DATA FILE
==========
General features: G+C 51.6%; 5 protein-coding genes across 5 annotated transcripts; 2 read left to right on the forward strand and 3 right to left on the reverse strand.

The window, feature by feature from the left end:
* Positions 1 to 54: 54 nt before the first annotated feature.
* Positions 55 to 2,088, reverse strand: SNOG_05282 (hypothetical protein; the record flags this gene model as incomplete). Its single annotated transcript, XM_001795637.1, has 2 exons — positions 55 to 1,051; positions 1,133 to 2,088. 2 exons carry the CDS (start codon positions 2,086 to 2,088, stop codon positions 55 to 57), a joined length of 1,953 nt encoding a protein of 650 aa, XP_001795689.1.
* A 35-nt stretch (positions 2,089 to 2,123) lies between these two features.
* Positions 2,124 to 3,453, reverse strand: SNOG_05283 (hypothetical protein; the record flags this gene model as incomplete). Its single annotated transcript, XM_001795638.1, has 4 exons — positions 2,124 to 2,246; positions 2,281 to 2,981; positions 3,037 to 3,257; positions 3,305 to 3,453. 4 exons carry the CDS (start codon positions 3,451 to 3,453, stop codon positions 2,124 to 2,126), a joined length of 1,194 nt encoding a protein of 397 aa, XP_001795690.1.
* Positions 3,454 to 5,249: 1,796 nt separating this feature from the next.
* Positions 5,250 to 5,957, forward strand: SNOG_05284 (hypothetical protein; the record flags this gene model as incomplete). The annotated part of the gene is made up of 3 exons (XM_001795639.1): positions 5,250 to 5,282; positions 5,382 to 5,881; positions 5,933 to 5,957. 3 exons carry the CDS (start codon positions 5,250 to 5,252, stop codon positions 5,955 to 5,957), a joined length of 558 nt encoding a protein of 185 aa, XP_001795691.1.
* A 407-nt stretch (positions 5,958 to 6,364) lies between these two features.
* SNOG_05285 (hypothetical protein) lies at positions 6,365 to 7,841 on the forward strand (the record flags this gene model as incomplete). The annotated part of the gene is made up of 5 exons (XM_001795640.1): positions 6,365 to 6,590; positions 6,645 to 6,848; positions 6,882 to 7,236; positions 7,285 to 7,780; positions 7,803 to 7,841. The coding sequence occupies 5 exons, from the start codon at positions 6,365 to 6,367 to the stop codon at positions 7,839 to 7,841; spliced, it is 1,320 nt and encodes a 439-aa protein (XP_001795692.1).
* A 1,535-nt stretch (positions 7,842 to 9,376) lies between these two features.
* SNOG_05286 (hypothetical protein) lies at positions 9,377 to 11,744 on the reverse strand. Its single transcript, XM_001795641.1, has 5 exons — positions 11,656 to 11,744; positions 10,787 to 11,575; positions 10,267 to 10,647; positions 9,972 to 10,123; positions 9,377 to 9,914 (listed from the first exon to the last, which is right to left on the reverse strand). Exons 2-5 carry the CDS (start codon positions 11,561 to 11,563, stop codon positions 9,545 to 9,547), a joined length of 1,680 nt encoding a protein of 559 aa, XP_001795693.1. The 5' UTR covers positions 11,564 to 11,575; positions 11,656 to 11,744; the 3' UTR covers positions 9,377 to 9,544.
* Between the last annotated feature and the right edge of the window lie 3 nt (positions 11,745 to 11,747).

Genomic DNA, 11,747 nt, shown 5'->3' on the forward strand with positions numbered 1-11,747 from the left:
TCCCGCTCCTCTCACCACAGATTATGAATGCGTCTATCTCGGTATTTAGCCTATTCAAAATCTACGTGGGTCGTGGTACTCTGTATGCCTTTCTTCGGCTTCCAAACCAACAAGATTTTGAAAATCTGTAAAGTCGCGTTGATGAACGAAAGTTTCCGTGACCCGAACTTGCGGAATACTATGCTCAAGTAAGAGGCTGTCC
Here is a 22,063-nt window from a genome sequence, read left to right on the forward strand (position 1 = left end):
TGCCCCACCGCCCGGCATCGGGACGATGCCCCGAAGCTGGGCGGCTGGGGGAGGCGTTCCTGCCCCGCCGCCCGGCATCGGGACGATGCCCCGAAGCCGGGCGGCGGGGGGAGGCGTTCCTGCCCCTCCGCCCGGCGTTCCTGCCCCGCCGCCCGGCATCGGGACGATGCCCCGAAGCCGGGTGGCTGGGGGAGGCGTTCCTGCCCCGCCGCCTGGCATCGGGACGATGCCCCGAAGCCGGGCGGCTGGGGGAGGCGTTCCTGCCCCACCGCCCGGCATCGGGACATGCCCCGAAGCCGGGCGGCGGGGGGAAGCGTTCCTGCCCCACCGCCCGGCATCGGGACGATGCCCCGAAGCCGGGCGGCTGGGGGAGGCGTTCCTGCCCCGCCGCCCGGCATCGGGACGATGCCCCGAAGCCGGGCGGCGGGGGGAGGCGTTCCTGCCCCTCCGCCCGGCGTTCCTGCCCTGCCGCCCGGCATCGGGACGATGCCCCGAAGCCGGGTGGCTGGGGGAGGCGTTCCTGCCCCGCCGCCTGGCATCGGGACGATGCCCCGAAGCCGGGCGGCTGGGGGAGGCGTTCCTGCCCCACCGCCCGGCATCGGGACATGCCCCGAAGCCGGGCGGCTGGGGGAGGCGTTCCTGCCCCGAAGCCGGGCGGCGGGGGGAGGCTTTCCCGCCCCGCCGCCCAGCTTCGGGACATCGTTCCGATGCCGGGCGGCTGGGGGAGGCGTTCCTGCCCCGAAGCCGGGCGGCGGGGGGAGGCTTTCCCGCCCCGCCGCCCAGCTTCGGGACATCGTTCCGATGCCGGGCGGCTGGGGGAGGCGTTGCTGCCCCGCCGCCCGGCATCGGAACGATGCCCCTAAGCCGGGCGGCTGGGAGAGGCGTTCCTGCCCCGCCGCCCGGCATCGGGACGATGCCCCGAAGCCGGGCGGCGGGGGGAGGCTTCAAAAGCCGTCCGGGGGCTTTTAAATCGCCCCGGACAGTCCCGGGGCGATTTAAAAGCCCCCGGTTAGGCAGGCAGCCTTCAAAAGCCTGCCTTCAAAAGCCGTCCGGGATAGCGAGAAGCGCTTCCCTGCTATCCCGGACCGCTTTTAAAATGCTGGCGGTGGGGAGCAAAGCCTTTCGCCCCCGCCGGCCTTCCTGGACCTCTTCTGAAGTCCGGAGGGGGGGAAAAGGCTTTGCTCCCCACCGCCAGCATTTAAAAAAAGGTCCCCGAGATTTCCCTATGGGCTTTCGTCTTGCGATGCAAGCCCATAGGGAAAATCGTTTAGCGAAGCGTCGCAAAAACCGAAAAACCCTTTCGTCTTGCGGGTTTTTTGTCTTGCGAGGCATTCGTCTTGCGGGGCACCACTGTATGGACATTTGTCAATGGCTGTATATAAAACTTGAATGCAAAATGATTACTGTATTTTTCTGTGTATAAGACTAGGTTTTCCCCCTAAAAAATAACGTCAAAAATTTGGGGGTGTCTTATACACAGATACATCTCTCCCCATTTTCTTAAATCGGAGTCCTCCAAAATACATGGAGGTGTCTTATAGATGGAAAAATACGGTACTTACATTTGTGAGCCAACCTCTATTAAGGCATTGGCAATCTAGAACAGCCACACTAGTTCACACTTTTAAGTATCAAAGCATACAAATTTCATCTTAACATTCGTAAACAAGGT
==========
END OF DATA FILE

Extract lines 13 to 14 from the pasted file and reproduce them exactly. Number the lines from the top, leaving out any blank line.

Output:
* Between the last annotated feature and the right edge of the window lie 3 nt (positions 11,745 to 11,747).

Genomic DNA, 11,747 nt, shown 5'->3' on the forward strand with positions numbered 1-11,747 from the left: